Was William Willis, who went rafting across the Pacific alone in 1954, the avatar of today’s extreme sports aficionados—or simply out of his mind?
Thor Heyerdahl’s 1947 Pacific crossing in a balsa raft, immortalized in his classic documentary Kon-Tiki, inspired numerous imitators. In his first nonfiction foray, novelist Pearson (Glad News of the Natural World, 2005, etc.) refers to Heyerdahl and such subsequent transoceanic rafters as Alain Bombard, Eric de Bisschop and DeVere Baker, but his narrative concentrates mainly on the life and adventures of William Willis, who died in 1968 attempting a solo crossing of the Atlantic at age 75. The wonder is that he lived so long. German-born Willis began his seagoing life as a 15-year-old deck boy. He jumped ship in Texas two years later and spent nearly two decades roaming across America, in 1926 winding up in Manhattan and educating himself at the New York Public Library. Through the years, Willis held more than 50 jobs and authored books and poems all of which were rejected by publishers. In 1938, he traveled to the notorious Devil’s Island and successfully freed a prisoner, the son of his Manhattan landlady. This incident offered a preview of the impulsiveness, bad planning and almost criminal negligence that characterized Willis’s decision at age 60 to cross the Pacific on a raft, simply to see if he could do it. Miraculously, he did it twice. These voyages, during which everything but the result went wrong, form the heart of Pearson’s look at a man whose odd dietary notions, novel fitness regimen, frugal lifestyle and almost mystical belief made him a crackpot by most 1950s estimates.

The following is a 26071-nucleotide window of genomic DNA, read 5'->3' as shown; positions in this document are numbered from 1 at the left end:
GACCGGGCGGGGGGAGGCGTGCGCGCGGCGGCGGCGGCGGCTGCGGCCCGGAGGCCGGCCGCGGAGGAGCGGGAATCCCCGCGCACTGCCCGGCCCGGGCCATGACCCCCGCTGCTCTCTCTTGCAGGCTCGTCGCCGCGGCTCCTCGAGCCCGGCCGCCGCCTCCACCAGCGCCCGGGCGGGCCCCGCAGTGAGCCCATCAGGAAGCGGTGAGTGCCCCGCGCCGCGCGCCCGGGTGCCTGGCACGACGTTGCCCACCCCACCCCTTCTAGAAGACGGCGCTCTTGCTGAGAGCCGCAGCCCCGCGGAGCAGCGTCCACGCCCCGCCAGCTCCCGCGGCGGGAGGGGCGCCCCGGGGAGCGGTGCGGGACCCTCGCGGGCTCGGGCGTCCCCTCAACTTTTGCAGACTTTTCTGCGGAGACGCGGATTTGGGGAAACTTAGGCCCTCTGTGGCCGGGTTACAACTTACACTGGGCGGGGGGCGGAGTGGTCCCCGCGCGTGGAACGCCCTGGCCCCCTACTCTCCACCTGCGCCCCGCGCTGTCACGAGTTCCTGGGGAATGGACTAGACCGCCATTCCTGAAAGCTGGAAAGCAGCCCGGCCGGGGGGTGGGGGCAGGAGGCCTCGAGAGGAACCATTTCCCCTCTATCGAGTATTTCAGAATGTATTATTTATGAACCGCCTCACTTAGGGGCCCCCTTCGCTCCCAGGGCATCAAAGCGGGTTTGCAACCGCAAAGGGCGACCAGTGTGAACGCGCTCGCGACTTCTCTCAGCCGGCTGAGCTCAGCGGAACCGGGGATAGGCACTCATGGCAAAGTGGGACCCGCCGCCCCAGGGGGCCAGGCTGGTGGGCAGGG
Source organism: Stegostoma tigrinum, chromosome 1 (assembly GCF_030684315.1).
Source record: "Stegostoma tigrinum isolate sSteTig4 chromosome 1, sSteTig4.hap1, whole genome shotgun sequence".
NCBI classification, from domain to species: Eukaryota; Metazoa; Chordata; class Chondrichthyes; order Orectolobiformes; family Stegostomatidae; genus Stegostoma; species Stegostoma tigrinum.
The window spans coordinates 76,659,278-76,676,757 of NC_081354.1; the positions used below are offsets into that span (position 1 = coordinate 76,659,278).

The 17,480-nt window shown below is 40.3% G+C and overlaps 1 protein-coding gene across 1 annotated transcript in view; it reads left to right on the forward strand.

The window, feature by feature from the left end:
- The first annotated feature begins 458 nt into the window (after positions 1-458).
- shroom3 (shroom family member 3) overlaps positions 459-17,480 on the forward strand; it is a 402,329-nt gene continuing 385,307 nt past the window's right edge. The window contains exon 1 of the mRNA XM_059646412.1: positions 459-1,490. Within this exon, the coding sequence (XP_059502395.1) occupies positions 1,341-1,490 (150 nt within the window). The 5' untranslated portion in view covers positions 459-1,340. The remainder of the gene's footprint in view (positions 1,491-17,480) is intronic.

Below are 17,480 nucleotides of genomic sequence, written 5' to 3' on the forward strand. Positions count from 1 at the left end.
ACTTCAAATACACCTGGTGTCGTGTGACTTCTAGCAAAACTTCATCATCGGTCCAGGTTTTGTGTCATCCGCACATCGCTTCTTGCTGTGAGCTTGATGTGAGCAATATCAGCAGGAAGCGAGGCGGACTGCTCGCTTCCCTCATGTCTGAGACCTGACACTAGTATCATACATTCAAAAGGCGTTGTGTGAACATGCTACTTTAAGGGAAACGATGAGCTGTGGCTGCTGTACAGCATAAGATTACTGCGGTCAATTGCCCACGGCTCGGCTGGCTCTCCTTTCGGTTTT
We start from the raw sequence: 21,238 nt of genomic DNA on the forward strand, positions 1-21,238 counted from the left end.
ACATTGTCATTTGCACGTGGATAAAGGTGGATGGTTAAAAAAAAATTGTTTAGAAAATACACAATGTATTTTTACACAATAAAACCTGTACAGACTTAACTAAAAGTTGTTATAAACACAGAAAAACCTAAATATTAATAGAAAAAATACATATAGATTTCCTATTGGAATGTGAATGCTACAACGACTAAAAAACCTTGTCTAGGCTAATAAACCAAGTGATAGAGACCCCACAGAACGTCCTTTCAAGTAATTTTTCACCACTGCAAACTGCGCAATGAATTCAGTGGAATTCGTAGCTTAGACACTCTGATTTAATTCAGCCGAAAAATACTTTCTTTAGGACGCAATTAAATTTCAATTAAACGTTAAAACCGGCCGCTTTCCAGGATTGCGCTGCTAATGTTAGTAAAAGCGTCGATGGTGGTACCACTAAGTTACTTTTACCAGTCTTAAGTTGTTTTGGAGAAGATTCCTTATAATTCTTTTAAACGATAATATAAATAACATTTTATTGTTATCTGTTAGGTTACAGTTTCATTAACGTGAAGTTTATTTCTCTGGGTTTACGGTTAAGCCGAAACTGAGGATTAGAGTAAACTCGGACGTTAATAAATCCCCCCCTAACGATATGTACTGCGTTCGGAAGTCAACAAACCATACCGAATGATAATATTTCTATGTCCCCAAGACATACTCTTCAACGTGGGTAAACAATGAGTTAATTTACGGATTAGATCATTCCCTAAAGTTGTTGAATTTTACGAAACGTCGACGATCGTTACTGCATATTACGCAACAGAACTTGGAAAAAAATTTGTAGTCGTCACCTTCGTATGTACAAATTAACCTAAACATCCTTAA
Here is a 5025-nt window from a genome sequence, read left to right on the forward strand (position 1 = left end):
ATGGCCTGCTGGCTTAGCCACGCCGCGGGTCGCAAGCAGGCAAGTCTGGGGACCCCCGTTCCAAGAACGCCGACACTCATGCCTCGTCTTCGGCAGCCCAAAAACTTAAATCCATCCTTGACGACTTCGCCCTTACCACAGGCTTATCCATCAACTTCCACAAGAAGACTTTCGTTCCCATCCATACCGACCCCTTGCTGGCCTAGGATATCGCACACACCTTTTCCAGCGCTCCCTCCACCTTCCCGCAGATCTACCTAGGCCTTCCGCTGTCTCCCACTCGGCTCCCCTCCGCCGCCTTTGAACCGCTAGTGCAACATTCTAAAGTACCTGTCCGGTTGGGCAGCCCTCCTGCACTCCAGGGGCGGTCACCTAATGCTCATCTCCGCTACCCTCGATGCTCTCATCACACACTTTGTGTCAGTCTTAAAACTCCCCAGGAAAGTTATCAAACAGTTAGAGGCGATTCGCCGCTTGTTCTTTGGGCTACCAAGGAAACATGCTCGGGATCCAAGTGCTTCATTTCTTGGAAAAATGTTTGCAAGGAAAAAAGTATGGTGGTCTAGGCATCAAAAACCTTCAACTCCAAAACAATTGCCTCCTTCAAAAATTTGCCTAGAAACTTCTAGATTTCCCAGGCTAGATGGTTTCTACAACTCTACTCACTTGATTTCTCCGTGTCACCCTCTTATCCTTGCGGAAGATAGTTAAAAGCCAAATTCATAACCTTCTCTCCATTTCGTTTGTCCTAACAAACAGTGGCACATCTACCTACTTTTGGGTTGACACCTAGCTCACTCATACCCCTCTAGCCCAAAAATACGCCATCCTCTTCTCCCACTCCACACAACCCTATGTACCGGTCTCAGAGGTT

Some readers will admire Willis’s courage; others will lament his foolhardiness. All will be vastly entertained.